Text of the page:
Democratic group sues Walker over not calling elections
MADISON, Wis. (AP) — A national Democratic group led by former U.S. Attorney Eric Holder filed a lawsuit Monday attempting to force Republican Wisconsin Gov. Scott Walker to call two special elections to fill legislative vacancies, including a Senate seat that represents Door County.
Walker has refused to call special elections for the posts that became open two weeks before a surprise Democratic victory in a state Senate special election in a district that had been in Republican hands for 17 years.
Both of the vacancies are in traditionally Republican districts.
Walker has argued he’s not required to call special elections and it would be a waste of taxpayer money to do it for the two vacancies, given that the Legislature is slated to complete its work for the year next month. Walker instead wants to wait for the regularly scheduled election in November to fill the seats, meaning constituents in the districts will be without representatives for a year.
Democrats have argued, as does the lawsuit, that he has an obligation under the law to fill them as soon as possible.
“A right to representation in the lawmaking body is a bedrock of democracy, and Governor Walker’s refusal to comply with his plain legal duty” causes voters in the districts “substantial harm,” the lawsuit said.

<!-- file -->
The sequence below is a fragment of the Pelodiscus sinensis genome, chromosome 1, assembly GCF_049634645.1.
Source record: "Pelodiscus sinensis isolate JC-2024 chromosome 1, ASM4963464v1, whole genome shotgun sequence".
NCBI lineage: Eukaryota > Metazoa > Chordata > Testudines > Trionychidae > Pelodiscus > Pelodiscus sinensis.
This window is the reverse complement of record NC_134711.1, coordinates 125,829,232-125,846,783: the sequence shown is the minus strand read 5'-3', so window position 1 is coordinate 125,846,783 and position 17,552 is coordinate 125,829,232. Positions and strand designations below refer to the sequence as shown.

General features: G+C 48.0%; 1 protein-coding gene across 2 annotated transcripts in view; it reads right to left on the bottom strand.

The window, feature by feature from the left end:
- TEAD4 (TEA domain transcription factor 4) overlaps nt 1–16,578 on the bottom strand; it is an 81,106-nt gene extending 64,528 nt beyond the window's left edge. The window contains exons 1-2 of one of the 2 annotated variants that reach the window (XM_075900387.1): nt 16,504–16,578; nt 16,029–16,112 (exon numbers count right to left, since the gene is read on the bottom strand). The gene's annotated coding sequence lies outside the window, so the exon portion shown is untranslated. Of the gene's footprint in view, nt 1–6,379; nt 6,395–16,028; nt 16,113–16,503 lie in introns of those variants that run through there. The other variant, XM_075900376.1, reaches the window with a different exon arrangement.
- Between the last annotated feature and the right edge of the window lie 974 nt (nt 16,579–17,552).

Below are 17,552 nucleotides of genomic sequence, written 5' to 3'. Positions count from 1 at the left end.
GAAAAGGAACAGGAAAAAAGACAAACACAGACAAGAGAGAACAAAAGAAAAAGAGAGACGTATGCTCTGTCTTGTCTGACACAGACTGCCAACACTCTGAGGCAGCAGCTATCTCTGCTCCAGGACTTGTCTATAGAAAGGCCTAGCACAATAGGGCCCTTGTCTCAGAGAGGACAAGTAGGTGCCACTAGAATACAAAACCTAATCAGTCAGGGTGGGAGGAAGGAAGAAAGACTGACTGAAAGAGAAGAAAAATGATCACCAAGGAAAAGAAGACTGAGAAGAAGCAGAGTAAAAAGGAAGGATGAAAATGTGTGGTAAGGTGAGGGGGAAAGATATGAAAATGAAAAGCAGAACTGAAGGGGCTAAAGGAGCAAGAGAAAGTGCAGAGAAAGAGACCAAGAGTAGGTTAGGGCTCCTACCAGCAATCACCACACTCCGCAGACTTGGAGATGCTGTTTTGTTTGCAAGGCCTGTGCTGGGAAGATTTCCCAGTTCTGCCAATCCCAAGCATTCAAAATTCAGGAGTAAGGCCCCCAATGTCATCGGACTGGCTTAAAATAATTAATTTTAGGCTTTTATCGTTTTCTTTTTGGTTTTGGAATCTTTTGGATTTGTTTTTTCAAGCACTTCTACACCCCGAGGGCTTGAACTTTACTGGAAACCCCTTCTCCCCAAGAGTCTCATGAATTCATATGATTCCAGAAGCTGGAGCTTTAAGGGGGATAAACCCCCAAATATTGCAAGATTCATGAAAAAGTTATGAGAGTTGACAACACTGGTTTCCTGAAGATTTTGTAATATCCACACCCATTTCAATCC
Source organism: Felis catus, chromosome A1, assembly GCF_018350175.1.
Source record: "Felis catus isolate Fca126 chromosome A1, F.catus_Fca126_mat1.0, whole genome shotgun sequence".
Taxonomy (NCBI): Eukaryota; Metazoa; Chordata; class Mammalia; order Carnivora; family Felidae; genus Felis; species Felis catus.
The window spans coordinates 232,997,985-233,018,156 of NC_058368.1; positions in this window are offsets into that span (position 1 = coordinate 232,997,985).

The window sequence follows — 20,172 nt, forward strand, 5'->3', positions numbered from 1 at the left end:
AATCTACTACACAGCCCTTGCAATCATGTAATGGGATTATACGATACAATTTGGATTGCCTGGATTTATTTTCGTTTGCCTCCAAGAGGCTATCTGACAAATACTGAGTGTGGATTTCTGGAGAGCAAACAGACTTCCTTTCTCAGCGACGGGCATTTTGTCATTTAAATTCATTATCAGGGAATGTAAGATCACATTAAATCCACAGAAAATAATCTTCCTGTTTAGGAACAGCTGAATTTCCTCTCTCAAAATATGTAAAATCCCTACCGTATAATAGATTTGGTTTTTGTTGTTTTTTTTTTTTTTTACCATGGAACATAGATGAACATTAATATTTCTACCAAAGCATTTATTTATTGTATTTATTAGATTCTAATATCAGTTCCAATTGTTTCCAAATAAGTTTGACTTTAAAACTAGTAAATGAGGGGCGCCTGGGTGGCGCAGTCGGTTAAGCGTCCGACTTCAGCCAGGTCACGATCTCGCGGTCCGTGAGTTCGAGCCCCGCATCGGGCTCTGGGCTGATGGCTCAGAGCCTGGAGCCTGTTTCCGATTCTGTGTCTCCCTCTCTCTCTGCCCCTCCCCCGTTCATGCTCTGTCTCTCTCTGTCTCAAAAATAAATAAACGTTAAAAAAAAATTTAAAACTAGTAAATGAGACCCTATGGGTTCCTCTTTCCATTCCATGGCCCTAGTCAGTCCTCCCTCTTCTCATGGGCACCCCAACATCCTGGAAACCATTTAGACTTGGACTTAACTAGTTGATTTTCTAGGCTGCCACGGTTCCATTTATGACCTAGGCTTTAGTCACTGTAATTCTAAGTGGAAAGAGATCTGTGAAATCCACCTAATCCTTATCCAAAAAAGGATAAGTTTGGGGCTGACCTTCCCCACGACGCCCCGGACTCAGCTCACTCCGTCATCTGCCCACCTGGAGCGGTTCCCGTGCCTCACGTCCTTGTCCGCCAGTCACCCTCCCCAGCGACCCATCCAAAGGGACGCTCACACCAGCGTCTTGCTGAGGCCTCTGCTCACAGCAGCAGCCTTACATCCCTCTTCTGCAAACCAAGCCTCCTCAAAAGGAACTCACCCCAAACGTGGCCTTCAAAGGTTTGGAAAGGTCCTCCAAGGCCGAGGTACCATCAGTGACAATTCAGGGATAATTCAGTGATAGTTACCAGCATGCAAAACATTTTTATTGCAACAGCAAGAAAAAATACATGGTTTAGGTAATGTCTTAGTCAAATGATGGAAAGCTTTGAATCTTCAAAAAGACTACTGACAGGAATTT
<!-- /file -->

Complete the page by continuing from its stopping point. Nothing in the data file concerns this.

Attorneys for the National Redistricting Foundation, an affiliate of the National Democratic Redistricting Committee, filed the lawsuit Monday in Dane County Circuit Court on behalf of voters who live in the affected state Senate and Assembly districts.
“Governor Scott Walker’s refusal to hold special elections is an affront to representative democracy,” Holder said in a statement. “Forcing citizens to go more than a year without representation … is a plain violation of their rights and we’re hopeful the court will act quickly to order the governor to hold elections.”
The National Democratic Redistricting Committee, chaired by Holder, launched in 2017.
Walker’s spokesman Amy Hasenberg said Walker’s decision not to call special elections was “consistent with the law” and accused a “D.C.-based special interest group” of wanting to waste Wisconsin taxpayers’ money.
“Voters are already going to the polls this year to elect new representatives in these districts,” she said, referring to the August primary and November general election. “The Legislature will be adjourned for 2018 before these seats could be filled in special elections, and staff in these offices are working for constituents until new leaders are elected.”
Democrats, including Holder’s group, have launched a coordinated effort to chip away at Republican dominance from lower-level offices on up. The fight for control of legislative chambers matters both over policy debates but also because they will be the ones who draw state and congressional political boundary lines following the 2020 Census.
Both of the vacant seats were held by Republicans — Sen. Frank Lasee, of De Pere, and Rep. Keith Ripp, of Lodi — who resigned on Dec. 29 to take jobs in Walker’s administration. The Senate seat, which covers the Door County peninsula northeast of Green Bay, has been under Republican control for at least the past 40 years and Ripp had held the Assembly seat, in a rural area north of Madison, since 2008.
Republicans control the state Senate 18-14 with one vacancy and the Assembly 63-35 with one vacancy.